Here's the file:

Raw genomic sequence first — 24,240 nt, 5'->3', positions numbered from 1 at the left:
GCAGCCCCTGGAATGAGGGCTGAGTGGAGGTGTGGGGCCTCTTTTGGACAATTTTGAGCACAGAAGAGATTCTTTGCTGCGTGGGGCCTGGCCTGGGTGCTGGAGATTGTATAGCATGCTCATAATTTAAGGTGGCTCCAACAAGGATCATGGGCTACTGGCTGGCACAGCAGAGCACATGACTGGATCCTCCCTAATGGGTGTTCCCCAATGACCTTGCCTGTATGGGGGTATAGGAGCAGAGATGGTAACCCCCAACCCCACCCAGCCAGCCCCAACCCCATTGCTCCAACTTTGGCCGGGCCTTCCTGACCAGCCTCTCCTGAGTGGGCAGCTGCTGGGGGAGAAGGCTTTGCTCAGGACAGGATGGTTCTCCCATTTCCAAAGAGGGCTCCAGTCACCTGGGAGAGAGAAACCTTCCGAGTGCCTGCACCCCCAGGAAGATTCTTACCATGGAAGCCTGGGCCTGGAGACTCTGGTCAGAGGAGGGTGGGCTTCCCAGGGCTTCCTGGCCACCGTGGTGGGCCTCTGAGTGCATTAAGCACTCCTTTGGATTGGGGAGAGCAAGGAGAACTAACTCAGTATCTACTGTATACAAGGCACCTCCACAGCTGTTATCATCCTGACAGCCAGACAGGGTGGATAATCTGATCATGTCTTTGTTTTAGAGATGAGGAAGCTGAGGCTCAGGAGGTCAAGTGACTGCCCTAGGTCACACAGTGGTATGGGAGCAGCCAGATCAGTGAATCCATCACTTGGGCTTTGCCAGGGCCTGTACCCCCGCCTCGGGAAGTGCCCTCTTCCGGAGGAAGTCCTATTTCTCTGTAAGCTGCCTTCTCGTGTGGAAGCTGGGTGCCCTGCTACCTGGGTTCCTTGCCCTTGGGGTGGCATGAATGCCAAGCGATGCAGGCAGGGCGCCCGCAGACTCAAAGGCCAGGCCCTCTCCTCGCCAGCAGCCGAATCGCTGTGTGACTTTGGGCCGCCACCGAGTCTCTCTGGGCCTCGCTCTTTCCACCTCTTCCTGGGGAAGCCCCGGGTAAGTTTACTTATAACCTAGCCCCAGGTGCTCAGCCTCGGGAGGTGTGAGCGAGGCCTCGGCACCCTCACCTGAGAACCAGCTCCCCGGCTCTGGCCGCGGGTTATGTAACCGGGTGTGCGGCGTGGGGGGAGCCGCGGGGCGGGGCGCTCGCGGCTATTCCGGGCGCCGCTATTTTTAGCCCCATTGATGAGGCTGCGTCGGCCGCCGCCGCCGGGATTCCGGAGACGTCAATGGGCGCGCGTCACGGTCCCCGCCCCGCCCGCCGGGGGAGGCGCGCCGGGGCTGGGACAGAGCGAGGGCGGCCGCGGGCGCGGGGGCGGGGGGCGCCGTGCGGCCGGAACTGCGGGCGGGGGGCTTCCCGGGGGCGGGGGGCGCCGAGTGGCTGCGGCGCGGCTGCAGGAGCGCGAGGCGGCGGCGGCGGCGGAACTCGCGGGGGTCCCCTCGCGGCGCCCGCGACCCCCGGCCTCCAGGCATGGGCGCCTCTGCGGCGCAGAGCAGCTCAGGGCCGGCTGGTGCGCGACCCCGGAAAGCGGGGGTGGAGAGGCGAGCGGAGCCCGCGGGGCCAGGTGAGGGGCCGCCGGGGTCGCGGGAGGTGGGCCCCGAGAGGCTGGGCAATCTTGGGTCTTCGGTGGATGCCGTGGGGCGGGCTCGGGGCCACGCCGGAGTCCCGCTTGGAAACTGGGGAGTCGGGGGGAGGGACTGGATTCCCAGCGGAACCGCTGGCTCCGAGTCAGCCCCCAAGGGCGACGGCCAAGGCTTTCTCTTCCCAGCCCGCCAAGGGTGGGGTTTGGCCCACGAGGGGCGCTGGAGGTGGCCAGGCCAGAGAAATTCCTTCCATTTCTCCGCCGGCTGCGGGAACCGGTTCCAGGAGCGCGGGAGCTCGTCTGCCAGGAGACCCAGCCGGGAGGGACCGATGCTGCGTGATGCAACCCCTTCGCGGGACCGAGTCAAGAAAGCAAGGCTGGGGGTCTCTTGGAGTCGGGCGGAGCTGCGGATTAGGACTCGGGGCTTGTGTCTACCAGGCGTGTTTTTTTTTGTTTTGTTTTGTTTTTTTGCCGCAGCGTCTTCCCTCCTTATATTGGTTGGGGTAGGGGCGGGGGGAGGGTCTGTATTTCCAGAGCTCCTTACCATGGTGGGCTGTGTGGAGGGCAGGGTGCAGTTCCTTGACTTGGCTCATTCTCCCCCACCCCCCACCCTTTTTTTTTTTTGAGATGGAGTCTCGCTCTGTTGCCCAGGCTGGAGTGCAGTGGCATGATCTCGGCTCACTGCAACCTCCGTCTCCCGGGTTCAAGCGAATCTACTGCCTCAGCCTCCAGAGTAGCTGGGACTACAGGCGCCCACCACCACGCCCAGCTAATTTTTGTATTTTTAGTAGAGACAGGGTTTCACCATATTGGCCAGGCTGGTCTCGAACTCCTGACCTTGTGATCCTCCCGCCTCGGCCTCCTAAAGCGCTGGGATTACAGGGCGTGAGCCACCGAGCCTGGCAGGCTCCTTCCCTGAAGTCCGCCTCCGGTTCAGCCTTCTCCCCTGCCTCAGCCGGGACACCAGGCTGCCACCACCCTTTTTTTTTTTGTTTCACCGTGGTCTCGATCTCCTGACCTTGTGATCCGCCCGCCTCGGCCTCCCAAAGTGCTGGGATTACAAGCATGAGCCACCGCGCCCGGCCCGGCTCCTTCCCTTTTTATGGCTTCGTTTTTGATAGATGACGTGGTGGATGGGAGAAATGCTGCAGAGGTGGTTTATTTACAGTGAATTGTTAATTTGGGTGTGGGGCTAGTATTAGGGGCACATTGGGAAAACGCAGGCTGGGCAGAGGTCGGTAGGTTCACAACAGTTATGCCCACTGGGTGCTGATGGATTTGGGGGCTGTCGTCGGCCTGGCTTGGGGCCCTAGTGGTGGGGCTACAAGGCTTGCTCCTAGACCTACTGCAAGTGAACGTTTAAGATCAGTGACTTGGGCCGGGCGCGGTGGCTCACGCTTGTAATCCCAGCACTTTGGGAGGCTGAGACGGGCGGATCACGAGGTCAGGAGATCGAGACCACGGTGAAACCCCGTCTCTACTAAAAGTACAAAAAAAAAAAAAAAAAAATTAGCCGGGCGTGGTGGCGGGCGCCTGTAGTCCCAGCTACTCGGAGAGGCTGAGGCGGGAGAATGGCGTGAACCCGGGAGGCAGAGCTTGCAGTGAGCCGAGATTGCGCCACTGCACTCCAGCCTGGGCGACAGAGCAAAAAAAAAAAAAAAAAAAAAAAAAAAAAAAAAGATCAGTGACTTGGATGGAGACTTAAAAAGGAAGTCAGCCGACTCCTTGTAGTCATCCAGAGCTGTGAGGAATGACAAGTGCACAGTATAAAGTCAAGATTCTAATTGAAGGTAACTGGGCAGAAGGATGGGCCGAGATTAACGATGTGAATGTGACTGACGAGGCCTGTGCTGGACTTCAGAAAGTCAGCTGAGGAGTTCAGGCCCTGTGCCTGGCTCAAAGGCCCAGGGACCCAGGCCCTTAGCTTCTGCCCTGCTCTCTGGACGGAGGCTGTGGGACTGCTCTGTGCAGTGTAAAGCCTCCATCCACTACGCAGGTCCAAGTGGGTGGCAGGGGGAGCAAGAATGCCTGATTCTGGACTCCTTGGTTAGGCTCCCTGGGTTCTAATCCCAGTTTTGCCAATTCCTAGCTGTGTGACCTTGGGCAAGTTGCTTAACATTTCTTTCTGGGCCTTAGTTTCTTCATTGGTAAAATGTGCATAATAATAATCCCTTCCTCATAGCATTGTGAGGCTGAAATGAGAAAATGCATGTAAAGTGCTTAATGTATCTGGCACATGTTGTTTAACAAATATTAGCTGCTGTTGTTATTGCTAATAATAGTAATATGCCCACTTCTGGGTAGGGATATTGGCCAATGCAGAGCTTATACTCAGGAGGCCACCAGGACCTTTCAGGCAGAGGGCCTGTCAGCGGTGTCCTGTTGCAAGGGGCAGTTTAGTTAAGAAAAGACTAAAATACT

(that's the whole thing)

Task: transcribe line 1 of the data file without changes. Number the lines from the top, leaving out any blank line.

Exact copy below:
Raw genomic sequence first — 24,240 nt, 5'->3', positions numbered from 1 at the left: